WONDER WOMAN*** A Woman Worth the Wonder


WHEN IN THE dying months of the Great War, Diana (aka Wonder Woman) loosens her hair and, sword in hand, strides fearlessly into No Man’s Land, this just about OK movie, earned its price of admission. Israeli ex-soldier Gal Gadot (from some of the endless “Fast and Furious” moneymakers) is Diana, daughter of Hippolyta (Connie Nielsen) queen of the Amazons…crafted in clay and brought alive by Zeus himself. She’s a statuesque beauty that exudes an on-screen presence that’s simply Wowza. More than that, she makes for a thoroughly convincing Amazon. Beauty meets badass like never before.


The movie was directed by Patty Jenkins (‘Monster”) and has, so far, proven to be the highest ever, grossing movie by a woman. To borrow from the old Virginia Slims slogan, “We’ve [OK, they’ve] come a long way babe!” Here’s a super-hero action movie that’s about a colony of warrior women who have chosen to do without men; and that features a fearless woman who doesn’t need the strong arm of a man to help her out as she does battle with the god of war (and most of the German army).

And one that’s had an opening weekend of +$180M.

“Wonder Woman” is both an origin myth (usually the strongest of the superhero tropes, which almost always trail off into repetition thereafter) and a coming of age story. We first meet Diana as a (rebellious) child, desperate to learn the pugilistic ways of her tribe of Amazons. They live in a sort of time-warp bubble in the paradisiacal island of Themiscyra… where they mainly seem to train in mixed martial arts (in a sort of Amazonian fitness centre); all in preparation for the possible return of Ares, the (defeated) god who brought war to the world. War comes to their paradise when Steve, an Allied fighter pilot (Chris Pine) somehow crashes through their invisibility shield. By now the child has morphed into a woman, well capable of plunging deep into the wine dark sea to rescue him. He speaks of a world at war; of terrible loss of life and human suffering. Perhaps the dread Ares (David Thewlis) has retuned. Diana feels she must leave her paradise and return with Steve to kill Ares and end the war. Or maybe she’s just motivated by the sight of her first naked man. He is, after all, above average he tells her, a piece of boasting she no doubt feels compellingly motivating.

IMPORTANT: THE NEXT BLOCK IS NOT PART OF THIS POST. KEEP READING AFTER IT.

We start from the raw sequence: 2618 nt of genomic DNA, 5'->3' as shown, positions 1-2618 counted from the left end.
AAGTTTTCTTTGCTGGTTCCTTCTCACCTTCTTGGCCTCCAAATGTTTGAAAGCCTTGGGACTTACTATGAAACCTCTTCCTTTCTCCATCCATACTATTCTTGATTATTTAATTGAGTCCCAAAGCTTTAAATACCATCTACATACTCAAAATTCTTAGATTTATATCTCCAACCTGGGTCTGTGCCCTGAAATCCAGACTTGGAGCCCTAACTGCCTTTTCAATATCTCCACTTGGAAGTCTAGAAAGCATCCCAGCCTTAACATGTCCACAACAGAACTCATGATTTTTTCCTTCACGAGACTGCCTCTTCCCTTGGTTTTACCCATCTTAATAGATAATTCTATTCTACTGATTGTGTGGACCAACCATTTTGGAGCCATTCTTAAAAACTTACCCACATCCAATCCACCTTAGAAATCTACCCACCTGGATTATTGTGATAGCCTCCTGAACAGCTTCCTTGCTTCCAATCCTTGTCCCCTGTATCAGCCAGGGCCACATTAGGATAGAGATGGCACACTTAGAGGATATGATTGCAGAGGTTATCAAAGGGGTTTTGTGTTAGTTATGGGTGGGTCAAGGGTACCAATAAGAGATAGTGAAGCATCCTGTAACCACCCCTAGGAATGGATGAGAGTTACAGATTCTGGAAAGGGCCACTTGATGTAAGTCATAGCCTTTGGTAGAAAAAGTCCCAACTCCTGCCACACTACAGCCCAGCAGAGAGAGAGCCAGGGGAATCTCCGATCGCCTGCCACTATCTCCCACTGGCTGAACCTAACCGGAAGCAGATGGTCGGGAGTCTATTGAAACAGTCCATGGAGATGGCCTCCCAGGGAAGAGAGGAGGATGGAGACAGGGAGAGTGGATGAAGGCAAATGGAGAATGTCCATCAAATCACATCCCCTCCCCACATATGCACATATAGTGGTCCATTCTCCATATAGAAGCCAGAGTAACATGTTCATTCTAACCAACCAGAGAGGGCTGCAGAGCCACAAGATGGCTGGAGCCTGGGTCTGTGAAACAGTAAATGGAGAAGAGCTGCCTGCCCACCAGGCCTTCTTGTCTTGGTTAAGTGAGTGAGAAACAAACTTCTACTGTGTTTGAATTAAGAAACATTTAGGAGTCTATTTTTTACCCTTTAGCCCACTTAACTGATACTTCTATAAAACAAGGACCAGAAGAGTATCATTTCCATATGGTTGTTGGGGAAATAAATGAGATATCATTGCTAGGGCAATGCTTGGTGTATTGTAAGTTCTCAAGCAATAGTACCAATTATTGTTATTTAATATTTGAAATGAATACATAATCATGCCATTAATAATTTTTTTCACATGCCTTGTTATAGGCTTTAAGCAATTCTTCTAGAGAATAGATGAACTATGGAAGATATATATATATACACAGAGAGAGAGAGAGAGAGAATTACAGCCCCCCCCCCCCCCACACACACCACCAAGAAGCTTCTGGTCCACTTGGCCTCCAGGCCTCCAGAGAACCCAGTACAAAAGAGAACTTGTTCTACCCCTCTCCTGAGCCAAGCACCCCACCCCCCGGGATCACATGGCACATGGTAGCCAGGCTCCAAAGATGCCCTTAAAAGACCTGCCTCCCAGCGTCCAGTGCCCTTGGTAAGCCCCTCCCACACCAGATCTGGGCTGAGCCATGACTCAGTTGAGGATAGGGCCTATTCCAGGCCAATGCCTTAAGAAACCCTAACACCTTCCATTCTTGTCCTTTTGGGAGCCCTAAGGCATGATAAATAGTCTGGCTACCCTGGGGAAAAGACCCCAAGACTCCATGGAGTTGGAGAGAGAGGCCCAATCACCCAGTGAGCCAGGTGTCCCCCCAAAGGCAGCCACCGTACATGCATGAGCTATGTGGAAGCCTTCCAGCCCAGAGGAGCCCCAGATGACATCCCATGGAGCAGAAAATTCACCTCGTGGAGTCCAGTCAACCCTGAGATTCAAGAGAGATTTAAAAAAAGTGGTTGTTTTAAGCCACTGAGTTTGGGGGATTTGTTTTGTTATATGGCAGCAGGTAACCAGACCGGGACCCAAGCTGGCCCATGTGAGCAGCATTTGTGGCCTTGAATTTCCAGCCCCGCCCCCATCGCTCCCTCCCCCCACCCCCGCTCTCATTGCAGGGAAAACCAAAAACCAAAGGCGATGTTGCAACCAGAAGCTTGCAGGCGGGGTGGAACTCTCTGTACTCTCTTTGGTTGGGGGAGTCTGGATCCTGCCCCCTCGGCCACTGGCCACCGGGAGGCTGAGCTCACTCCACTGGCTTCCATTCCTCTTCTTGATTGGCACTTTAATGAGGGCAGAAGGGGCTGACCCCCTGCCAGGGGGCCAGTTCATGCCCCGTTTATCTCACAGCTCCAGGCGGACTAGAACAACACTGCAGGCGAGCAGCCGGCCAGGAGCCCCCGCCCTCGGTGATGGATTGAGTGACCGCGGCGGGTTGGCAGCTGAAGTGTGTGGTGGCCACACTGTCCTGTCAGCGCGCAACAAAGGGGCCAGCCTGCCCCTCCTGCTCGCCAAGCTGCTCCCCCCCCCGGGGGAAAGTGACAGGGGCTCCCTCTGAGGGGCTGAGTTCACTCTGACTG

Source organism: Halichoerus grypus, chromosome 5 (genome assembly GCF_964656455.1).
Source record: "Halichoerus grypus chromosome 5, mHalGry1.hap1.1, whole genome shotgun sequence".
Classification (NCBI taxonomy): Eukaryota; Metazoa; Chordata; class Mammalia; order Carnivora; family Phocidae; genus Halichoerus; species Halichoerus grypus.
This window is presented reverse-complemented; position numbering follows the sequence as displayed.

And so it came to pass, Diana grew to experience both war and love.

Many battles ensued.

Director Jenkins stages some really impressive – often slo mo- battle scenes as Diana spins and somersaults her way to taking out legions of bad guys… with her sword, shield and Olympian lasso.

The weak link in the whole enterprise is its uninspired script. Alan Heinberg, whose main claim to fame is the ABC crime drama, “The Catch” is credited with the screenplay along with Zac Snyder (credited as story creator and director of the dreary Superman reboots and the turgid “300: Rise of an Empire”) and Jason Fuchs (who wrote “Rags: The Movie”, one of those movies seen only by his family). This trio never quite manage either to attempt at plausibility or even to give Diana’s character, character.

Thank the gods, Gal Gadot manages to pull it off despite them.
And now she’s off for lunch with Bruce Wayne. Those Amazons. They do get around

 

Wonder Woman. Dir: Patty Jenkins. With: Gal Gadot, Chris Pine, Robin Wright, Connie Nielsen, Danny Huston. Writer: Allan Heinberg. Production Designer: Aline Bonetto (“Pan”). Cinematographer: Matthew Jensen (“Fantastic Four”)

 

COME HELL OR HIGH WATER**** Cowboys, Indians and Oscars in Sight


jeff-bridges-hell-or-high-water-793x526

COPS AND ROBBERS, Cowboys and Indians, the wild wild West. All the familiar elements are here, de-familiarized in David Mackenzie’s atmospheric, well-written tale of greed, poverty, racism and love.

The action is set in a dry, scorching Texas, where everyone’s armed and where the gap between the law and vigilantism is razor thin. We could be back in the wild, quasi-lawless 1900’s world of Butch Cassidy and the Sundance Kid; but we’re not. Welcome to Texas (the US?) circa 2016.